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Structural gradients in an intertidal hard-bottom community: examining vertical, horizontal, and taxonomic clines in zoobenthic biodiversity
Davidson, I.C. (2005). Structural gradients in an intertidal hard-bottom community: examining vertical, horizontal, and taxonomic clines in zoobenthic biodiversity. Mar. Biol. (Berl.) 146(4): 827-839.
In: Marine Biology. Springer: Heidelberg; Berlin. ISSN 0025-3162, more
Peer reviewed article  

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  • Davidson, I.C.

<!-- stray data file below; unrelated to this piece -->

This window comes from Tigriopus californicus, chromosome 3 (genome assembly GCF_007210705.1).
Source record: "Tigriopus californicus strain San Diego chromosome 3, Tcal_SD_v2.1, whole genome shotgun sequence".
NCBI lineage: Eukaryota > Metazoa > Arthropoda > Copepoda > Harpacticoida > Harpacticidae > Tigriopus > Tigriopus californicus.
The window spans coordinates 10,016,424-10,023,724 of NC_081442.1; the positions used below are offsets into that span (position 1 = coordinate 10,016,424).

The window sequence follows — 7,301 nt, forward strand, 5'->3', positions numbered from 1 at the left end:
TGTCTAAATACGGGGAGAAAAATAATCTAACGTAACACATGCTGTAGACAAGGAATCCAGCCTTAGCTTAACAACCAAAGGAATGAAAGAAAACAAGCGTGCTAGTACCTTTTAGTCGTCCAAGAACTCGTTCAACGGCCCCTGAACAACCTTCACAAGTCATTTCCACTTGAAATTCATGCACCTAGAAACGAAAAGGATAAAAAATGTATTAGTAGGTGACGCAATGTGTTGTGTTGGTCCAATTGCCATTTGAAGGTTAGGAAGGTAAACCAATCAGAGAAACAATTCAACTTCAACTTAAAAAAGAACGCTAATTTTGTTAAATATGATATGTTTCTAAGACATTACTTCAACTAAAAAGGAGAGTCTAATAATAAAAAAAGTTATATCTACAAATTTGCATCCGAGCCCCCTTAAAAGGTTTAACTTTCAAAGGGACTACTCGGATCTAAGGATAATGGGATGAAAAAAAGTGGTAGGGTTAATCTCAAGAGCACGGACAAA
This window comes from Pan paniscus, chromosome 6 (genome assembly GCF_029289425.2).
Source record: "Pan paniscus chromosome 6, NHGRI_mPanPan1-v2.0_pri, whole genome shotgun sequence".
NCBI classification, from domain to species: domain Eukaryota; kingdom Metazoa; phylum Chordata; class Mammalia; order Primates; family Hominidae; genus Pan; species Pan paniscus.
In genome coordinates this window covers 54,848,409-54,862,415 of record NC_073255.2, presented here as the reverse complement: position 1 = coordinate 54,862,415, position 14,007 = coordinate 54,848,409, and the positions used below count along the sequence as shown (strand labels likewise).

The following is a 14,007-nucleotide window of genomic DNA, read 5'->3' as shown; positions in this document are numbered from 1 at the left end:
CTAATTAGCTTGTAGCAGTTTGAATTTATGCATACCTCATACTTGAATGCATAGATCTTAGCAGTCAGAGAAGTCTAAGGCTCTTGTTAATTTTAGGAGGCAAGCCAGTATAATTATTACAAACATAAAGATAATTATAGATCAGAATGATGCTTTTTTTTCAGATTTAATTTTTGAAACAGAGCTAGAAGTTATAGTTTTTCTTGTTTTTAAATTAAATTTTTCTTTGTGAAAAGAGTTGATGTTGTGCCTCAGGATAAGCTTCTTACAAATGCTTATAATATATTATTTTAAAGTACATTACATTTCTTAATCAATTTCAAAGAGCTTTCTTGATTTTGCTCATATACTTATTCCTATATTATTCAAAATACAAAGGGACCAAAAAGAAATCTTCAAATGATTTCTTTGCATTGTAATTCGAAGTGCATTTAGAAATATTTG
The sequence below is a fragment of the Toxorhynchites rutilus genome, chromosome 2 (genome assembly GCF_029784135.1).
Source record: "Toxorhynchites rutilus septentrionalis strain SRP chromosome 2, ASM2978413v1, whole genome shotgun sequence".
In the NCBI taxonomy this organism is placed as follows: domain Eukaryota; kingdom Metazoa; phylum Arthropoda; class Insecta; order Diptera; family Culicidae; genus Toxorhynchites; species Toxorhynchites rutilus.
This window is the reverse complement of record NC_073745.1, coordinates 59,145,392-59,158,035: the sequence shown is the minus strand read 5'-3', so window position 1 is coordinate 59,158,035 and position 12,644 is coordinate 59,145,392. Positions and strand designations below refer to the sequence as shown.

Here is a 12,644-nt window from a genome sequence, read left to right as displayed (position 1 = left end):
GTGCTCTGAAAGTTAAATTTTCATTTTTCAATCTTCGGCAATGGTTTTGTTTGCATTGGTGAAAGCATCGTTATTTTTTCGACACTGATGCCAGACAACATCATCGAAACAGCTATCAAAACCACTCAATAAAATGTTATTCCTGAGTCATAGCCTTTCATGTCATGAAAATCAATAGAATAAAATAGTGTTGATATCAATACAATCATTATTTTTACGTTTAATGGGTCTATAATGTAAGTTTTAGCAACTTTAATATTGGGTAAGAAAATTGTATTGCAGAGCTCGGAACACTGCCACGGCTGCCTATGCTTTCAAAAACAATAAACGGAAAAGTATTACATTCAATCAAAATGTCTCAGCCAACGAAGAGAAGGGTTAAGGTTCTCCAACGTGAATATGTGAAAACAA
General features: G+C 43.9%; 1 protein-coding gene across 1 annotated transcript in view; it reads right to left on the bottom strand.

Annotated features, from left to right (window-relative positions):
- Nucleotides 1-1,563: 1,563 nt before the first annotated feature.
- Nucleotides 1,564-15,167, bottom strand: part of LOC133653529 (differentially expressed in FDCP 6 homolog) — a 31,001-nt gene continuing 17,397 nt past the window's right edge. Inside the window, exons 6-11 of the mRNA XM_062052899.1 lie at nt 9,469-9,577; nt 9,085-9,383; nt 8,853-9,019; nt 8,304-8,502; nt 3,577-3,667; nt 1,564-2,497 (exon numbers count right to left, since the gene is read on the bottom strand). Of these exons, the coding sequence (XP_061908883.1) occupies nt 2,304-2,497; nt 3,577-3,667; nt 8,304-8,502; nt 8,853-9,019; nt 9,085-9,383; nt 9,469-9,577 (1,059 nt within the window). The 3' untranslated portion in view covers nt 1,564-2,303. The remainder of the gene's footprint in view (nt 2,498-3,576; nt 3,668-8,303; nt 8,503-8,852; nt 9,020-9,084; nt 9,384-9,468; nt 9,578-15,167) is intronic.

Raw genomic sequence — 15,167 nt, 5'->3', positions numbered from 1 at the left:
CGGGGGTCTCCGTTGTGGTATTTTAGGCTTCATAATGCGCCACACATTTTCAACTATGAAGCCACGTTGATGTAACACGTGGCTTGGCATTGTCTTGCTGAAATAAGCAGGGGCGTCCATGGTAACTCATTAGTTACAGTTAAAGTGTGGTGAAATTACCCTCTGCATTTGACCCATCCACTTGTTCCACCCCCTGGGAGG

Measures of biodiversity along environmental gradients have long been the focus of marine ecological research. However, a general lack of comparability between studies and under-appreciation of co-occurring, less obvious clines has often undermined any general conclusions. Latitudinal, vertical, horizontal, and taxonomic gradients in intertidal biodiversity were assessed directly and indirectly using a large data set from one locality in southwest Ireland. A total of 153 epifaunal species, from 106 families and 13 phyla, was recorded from over 200,000 individuals in a sample area of 63 m2. Multivariate analysis revealed that the vertical gradient of immersion was the primary structuring factor in the community but that a flow-driven horizontal gradient was also important in structuring low- and mid-shore zones. Crustaceans, annelids, and molluscs were most numerous over the entire site, but bryozoans and sponges may have played the most significant role in driving the horizontal (flow-related) trend in species richness at lower levels on the shore. Comparison of species richness with sites from other locations around the world proved inconclusive in assessing a global trend in richness from the poles to the tropics. However, interpolation of this and similar studies may prove useful in future latitudinal investigations of hard-substratum intertidal biota. Higher-taxon surrogacy for species trends proved significant and useful at the scale investigated here, whereby analysis of data from family or even order level may prove an efficient method of future monitoring. More data are required to assess if the ‘top-down’ taxonomic approach will sufficiently mirror species trends at larger spatial scales. Overall, the generality of effects of environmental gradients on intertidal organisms may be more conclusive where entire communities are studied and consideration is given to other, less dominant clines.

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